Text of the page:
When the Stardust opened on July 2, 1958. The guest list was a who's who of governors, senators, city and county officials and Hollywood celebrities.
The entertainment registry started with the spectacular French production show Lido de Paris. Lido was conceived by Pierre-Louis Guerin and Rene Fraday, and staged by Donn Arden. The opening night lounge lineup offered, from dusk to dawn, Billy Daniels, The Happy Jesters, The Vera Cruz Boys and the Jack Martin Quartet. Daniels became the first entertainer to sign a long-term residency contract in Metropolitan Las Vegas when he agreed to appear for 40 weeks per year for three years.
Tony Cornero's dream had become a $10 million 1,065 room reality, charging just $6.00 a day. The resort featured the 105-foot long Big Dipper swimming pool, a 13,500-square-foot lobby, a 16,500-square-foot casino, and a decor featuring rich red and deep brown colors and indirect lighting.
The Stardust expanded and took over the closed Royal Nevada hotel-casino, remodeled the showroom, and converted it into a convention center and high-roller suite.
This Olympic size pool area was opened to the general public with the 1964 addition of the 9 story tower that replaced half of the bungalow rooms.
By 1961, Stardust's management included a rogue's list of organized-crime figures including Credit Manager Hyman Goldbaum, a career criminal with seven known aliases, fourteen criminal convictions including an assault conviction, and a three-year prison sentence for income tax evasion. Casino Manager and 5% owner Johnny Drew, was a veteran associate of Al Capone, and general manager Morris Kleinman had served three years for tax evasion.
In 1964, with the addition of the nine-story tower, the room count increased to 1,470. For the next 5 years, The Stardust was the leader in rooms until 1969 when The International opened. In 1964 the landmark facade was updated, expanding out into the parking lot by the highway.
From 1965 until 1970, the hotel operated the Stardust International Raceway in Spring Valley. The track drew the Can-Am and USAC Championship Car series, including many famous drivers of the era including Mario Andretti, Dan Gurney, Bruce McLaren, Mark Donohue, and Jackie Stewart.
In 1966, Howard Hughes attempted to buy the Stardust for $30.5 million but was thwarted by government officials on the grounds that his acquisition of any more gambling resorts might violate the Sherman Antitrust Act.
In November 1969, Parvin-Dohrmann Corporation purchased the Stardust for an undisclosed amount.
In the 1970s Argent Corporation, the owner of the Stardust, had siphoned off between $7 and $15 million dollars using rigged scales. When exposed by the FBI, this skimming operation was the largest ever exposed.
In 1977, the Stardust went through another remodeling. The outer-space theme was abandoned and the facade was covered with animated neon tubing and trimmed with mirrored finish facets. The new porte-cochere sparkled with 1,000 small incandescent bulbs.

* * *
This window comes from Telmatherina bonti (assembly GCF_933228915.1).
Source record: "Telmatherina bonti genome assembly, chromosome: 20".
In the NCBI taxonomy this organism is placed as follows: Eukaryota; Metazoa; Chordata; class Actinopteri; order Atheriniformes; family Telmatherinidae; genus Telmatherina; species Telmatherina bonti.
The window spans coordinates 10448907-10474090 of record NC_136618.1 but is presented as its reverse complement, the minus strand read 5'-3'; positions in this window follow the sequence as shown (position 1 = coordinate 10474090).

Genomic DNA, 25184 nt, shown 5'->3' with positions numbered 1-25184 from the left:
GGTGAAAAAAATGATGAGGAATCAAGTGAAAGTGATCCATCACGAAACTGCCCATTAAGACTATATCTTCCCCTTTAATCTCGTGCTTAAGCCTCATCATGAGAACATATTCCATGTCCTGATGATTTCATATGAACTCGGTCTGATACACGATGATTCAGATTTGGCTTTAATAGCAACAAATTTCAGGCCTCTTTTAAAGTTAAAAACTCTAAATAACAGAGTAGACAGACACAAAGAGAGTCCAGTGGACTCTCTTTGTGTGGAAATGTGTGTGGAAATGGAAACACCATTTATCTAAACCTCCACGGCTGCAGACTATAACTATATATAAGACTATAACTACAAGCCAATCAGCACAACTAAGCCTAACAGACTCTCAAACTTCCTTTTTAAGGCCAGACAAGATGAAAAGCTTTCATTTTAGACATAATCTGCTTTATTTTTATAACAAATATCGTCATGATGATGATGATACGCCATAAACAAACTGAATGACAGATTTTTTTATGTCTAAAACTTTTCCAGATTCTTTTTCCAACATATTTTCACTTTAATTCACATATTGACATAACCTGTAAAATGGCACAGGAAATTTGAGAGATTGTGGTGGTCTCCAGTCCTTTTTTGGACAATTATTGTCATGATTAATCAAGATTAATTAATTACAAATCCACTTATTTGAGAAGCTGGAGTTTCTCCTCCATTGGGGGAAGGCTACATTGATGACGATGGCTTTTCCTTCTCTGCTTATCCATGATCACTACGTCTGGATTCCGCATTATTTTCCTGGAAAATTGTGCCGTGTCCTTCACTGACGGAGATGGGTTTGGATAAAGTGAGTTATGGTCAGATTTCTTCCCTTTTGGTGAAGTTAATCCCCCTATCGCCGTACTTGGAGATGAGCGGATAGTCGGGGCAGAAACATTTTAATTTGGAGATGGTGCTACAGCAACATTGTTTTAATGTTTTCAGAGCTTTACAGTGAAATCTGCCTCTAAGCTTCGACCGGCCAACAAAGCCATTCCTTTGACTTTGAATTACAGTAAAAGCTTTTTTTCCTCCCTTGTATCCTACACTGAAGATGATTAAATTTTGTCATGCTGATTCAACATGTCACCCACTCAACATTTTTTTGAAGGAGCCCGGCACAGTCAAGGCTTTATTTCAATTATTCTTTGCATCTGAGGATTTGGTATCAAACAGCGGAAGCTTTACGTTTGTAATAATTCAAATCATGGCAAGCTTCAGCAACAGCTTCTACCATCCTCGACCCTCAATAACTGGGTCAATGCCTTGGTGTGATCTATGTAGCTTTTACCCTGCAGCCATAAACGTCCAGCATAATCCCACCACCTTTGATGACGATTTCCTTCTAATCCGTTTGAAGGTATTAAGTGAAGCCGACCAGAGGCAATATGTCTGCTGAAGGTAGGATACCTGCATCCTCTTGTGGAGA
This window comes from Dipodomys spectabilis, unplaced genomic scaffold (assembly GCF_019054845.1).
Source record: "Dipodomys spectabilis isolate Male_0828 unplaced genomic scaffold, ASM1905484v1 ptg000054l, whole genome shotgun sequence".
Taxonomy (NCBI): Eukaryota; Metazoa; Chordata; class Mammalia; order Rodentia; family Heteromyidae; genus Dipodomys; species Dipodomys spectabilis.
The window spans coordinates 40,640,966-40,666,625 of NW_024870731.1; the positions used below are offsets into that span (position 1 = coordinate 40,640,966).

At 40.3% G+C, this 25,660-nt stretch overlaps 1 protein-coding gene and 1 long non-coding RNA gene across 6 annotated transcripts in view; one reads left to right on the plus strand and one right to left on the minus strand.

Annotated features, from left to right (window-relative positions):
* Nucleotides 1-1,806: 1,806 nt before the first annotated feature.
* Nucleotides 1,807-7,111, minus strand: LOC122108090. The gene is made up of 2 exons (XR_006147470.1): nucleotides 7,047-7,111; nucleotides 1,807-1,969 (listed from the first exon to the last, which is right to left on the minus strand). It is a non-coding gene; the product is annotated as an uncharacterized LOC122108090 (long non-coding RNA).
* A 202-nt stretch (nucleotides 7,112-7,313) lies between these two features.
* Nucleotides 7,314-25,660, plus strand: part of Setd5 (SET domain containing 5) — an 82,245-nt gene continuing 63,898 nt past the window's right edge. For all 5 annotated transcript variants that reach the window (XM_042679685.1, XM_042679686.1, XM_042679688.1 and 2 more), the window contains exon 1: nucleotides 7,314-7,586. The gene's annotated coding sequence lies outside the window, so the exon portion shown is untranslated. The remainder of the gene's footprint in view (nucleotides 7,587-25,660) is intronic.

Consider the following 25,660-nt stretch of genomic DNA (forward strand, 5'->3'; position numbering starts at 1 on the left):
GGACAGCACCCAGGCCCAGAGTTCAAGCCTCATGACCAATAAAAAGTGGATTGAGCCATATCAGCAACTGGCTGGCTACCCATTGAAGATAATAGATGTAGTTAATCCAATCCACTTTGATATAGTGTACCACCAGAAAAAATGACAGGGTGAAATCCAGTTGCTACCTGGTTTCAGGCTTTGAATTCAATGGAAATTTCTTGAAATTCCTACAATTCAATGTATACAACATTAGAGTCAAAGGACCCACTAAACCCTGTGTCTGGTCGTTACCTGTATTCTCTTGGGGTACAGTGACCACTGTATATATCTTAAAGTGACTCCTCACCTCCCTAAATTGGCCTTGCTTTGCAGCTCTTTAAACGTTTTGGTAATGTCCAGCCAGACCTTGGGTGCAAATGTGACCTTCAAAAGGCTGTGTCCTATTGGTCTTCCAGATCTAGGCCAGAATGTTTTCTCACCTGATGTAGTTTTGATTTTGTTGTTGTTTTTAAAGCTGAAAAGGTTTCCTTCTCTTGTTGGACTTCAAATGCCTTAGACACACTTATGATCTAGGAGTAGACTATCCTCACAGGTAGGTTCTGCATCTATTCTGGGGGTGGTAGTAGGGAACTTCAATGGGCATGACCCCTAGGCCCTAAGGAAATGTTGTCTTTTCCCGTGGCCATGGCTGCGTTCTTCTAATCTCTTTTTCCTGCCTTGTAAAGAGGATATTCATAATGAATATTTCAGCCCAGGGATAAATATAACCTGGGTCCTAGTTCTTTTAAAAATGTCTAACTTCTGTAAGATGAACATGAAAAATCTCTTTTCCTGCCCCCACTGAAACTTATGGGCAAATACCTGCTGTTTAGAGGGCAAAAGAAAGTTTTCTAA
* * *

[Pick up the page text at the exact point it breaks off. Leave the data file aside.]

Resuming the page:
In 1984, the Nevada Gaming Commission levied a $3 million fine against the resort for skimming, the highest fine ever issued by the commission. Suspicions, accusations and controversy about the Stardust's hidden ownership over the years was finally squelched when Sam Boyd's gaming company purchased the Stardust in March 1985. When the Stardust was taken over by the Boyd family, they were surprised by its huge profits, with every penny of income recorded the Stardust turned out to be a remarkably profitable casino. Ex-FBI agent William F. Roemer Jr., longtime senior agent of the FBI's organized-crime squad in Chicago, once remarked that "The amount of skim had been so heavy that the profit and loss statement did not present a true picture of the gold mine that the Stardust was."
When at its peak size, the Stardust contained 100,000 square feet of gambling casino including 73 gaming tables, and 1,950 slot and video poker machines. The conference center was 25,000 square feet and could accommodate meetings and banquets for groups of 25 to 2,000.
Wayne Newton signed a ten-year deal with the Stardust in 1999, for a reported $25 million per year, the largest entertainment contract in the Las Vegas region at the time. After five and half years, Newton ended his run in late April 2005, and George Carlin moved into his theater. Magician Rick Thomas premiered at the hotel on March 25, 2005.
The lights finally dimmed for the Stardust in November of 2006. With the guests of the casino being lead out the door by the Bobbie Howard Band, one last time in a huge conga line to the tune of "When the Saints Go Marching In." The 48-year run of the Stardust came to a spectacular end. Six months later the Stardust was imploded in a grand ceremony befitting its long and illustrious legacy.
Dimensions: 15" tall x 12.5" wide x 3.5" thick
Energy efficient with build in led lighting with 8 foot power cord and on/off switch. Works on 120 volt with standard two prong plug for North America.
Made in USA.
This piece features real postcard art, commemorative casino chips, a miniature craps table with casino dice, and professional style matted background.
Frame: 18" x 15" (with wire installed, hang ready)